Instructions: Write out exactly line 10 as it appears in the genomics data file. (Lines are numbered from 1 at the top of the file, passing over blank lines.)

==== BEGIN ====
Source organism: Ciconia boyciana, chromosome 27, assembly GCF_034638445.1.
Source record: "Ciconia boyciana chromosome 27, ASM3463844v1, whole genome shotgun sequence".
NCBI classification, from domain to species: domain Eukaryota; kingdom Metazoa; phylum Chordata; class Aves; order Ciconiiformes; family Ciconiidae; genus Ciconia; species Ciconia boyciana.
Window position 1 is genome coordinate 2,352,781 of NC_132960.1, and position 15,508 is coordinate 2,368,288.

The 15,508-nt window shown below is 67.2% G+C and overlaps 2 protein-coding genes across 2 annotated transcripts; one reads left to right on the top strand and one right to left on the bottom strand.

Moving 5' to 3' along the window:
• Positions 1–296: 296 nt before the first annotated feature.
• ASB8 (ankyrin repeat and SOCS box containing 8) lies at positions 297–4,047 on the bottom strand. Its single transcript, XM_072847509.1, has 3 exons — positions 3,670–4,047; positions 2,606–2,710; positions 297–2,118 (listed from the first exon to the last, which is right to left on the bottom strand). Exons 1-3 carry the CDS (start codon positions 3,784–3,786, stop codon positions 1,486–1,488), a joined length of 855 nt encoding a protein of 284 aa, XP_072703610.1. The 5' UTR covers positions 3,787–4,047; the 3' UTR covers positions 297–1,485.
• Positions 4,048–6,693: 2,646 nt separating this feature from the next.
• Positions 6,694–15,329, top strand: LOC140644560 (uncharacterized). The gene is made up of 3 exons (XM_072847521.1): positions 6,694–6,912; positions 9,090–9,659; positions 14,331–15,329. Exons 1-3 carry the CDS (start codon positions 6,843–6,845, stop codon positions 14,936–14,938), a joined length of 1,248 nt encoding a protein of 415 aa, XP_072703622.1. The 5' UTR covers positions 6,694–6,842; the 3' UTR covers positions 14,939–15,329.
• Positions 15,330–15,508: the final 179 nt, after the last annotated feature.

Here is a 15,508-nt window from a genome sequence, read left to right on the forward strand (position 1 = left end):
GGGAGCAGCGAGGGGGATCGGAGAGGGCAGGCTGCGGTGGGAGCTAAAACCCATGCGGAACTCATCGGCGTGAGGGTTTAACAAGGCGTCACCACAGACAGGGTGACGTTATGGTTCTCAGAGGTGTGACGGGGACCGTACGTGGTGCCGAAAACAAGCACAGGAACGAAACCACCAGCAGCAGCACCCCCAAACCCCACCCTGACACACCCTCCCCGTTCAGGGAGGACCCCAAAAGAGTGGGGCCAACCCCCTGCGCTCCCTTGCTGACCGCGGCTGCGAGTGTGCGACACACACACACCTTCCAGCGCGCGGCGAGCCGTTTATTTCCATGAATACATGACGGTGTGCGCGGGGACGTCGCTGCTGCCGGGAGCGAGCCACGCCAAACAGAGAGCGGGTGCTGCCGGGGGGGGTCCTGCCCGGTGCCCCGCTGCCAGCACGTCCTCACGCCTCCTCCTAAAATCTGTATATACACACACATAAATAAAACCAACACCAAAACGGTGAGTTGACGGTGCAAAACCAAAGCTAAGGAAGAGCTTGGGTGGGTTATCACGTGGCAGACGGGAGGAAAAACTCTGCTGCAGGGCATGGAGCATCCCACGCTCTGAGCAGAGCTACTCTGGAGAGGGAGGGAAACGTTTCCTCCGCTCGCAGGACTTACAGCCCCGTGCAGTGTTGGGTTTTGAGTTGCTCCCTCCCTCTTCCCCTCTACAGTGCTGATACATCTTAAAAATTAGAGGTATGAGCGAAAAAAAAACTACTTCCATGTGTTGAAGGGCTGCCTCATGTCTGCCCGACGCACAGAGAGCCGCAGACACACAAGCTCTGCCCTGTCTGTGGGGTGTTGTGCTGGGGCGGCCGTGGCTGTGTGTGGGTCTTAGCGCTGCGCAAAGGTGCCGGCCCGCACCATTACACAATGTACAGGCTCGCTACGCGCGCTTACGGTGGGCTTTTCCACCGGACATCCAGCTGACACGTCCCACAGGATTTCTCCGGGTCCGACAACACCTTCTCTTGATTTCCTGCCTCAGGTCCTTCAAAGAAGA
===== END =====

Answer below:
• Positions 6,694–15,329, top strand: LOC140644560 (uncharacterized). The gene is made up of 3 exons (XM_072847521.1): positions 6,694–6,912; positions 9,090–9,659; positions 14,331–15,329. Exons 1-3 carry the CDS (start codon positions 6,843–6,845, stop codon positions 14,936–14,938), a joined length of 1,248 nt encoding a protein of 415 aa, XP_072703622.1. The 5' UTR covers positions 6,694–6,842; the 3' UTR covers positions 14,939–15,329.